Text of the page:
Surviving Your Hometown Return for the Summer
I’ve never had a good poker face, and my internship coordinator, Dr. Mac, knew it after about 30 seconds of talking to me.
Dr. Mac was the go-to guy if you were seeking professional experience in the news industry. I went into his office with visions of myself working at a metropolitan newspaper for the summer. So when he told me ever so enthusiastically that he could get me an internship at my hometown newspaper, my face just fell.
My hometown of Silver City, N.M., has a population just over 10,000. My parents had subscribed to the local newspaper for as long as I could remember. Of course, that meant I had heard people in the community criticize the newspaper all through my childhood.
Plus, I had spent the entire previous summer away from home and living on my own. I felt like I was taking a step back.
“Trust me, this will be really great experience for you,” Dr. Mac had said. “Besides, you don’t have any previous experience, so you have to start somewhere.”
Dr. Mac was 100 percent correct. If you find yourself in a similar situation — returning home and saddling in for the doldrums of summer — maybe what I learned from my experience will be helpful.
Industry Experts Are Everywhere
A lot of times, when you grow up in a place, you feel like you’re stuck there and the whole rest of the world is moving and progressing while you’re exactly where you’ve always been. You assume that everyone else who lives in your town has that same feeling of being stuck.
It took me interning at our local newspaper to realize that wasn’t the case. For the first time ever, I wrapped my head around the idea that some professionals sought out our mountain community because they liked the locale. They weren’t any less professional than industry experts working in a larger market.
Small Operations Are Great Teaching Grounds
In Silver City, we had one copy editor and every piece of content in the daily newspaper had to pass her approval. All the writers were required to print out physical copies of their stories and submit them for her edits. She marked them up and returned them to the writers to make corrections.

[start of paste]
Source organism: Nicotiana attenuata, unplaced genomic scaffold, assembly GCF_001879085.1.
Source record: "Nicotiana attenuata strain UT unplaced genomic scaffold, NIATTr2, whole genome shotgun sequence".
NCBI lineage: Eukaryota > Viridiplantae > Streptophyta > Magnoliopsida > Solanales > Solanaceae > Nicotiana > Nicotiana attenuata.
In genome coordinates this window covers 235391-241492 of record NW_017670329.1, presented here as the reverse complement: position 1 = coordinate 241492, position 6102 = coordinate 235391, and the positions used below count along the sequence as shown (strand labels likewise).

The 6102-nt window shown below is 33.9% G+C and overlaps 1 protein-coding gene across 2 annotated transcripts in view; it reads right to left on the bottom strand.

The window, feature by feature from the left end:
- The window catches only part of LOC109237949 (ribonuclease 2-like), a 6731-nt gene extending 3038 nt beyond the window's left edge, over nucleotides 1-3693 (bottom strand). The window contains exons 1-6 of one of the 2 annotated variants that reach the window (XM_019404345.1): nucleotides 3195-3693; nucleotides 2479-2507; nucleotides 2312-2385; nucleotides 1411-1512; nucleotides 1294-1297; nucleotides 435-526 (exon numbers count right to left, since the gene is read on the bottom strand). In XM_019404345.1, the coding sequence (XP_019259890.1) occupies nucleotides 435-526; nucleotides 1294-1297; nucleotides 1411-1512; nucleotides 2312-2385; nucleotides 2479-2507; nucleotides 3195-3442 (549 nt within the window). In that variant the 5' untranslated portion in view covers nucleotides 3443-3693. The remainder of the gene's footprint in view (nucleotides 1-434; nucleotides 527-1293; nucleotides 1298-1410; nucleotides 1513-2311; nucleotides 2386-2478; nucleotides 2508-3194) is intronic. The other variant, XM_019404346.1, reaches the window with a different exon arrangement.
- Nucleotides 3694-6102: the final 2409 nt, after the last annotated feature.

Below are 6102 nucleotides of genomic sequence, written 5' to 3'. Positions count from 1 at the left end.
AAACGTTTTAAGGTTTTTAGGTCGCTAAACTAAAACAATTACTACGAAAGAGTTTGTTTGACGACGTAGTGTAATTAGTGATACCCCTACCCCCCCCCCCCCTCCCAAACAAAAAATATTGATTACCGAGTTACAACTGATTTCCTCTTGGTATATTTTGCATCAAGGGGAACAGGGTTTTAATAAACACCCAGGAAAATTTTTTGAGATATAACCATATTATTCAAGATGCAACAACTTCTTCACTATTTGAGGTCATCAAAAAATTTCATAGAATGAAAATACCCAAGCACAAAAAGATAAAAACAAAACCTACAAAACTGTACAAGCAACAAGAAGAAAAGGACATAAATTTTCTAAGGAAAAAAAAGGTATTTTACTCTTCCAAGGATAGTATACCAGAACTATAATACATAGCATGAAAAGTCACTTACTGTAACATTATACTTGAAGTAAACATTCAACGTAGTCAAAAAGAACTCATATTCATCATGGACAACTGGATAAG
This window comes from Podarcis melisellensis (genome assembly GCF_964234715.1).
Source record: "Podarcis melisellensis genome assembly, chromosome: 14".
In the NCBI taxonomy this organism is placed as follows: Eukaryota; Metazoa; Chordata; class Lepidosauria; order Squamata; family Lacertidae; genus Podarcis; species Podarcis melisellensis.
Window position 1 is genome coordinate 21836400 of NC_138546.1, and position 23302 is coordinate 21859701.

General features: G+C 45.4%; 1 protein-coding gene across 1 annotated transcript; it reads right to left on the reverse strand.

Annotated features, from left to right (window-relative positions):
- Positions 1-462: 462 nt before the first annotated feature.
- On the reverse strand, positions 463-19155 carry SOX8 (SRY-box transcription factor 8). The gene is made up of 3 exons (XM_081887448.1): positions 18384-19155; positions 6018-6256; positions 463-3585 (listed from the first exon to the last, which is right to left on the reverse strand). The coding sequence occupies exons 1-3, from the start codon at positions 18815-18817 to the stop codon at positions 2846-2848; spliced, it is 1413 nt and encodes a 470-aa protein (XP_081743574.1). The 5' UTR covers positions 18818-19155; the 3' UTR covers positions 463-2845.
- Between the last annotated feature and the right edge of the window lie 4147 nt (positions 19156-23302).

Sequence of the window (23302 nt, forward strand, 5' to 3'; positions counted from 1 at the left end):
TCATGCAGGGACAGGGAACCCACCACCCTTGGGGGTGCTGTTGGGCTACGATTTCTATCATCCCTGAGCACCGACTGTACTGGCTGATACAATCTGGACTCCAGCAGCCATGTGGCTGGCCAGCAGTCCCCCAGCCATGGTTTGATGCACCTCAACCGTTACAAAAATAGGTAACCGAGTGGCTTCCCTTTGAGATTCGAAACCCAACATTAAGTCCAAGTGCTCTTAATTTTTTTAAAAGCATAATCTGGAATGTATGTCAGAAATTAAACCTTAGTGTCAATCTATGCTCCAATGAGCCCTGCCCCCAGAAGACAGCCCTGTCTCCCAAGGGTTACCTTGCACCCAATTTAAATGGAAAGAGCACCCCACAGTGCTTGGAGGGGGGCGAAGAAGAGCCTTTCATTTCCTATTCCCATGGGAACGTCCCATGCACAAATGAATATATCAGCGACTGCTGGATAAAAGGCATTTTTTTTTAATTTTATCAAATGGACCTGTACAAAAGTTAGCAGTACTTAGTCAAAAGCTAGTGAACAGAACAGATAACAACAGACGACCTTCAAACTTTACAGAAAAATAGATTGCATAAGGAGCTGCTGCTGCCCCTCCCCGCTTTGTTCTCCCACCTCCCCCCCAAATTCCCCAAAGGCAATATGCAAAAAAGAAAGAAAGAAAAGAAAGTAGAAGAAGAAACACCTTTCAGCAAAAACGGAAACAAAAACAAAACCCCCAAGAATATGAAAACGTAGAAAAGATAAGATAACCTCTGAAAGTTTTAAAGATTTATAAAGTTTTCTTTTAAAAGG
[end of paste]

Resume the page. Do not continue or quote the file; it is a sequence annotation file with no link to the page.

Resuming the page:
At larger publications with more staff, a team of copy editors divide the story load and make all the corrections electronically themselves.
Since I was correcting every single one of my own mistakes, I learned more in one week at the paper than I did in a whole semester of a copy-editing class in college. And I’m sure other small businesses in other industries have similar benefits, if you choose to look at it that way.
Small-town Student Interns Have More Opportunities
If I’d been working at a larger publication, I may have been reduced to writing fluff stories that only ran on inside pages of the paper. But by working at a small paper, I regularly had front page stories and I got to cover some big news.
In fact, a lot of smaller businesses use summer student interns as a way to provide some relief for their full-time staff who are working diligently year round.
I befriended a lot of the other writers in our newsroom, and that worked to my benefit because I was able to help them out with a lot of big stories when they were stretched thin.
Living on the edges of the Gila National Forest, we had a reporter, Steve, who regularly wrote about environmental issues. One day, he told me there was a big gathering to discuss the latest issues surrounding the reintroduction of the Mexican wolf into the area. It was a hot topic with ranchers and environmentalists divided on the issue, and Steve let me cover it. The story made for a great example of my work when it was time for me to start my professional career.
Everybody on a Small Staff Has Multiple Roles
With our small staff, all of the writers got accustomed to taking photos to go with their stories. This was fun for me because I also gained experience as a published photographer.
Taking on these other tasks can be really beneficial for your professional career because a) it gives you an opportunity to try something new that you might like better than what you originally set out to do, and b) it gives you a deeper level of understanding into what goes into the other job responsibilities related to your primary job.
All in all, I had a great summer working in my hometown. I met a lot of really wonderful professionals and I have the utmost respect for what they do.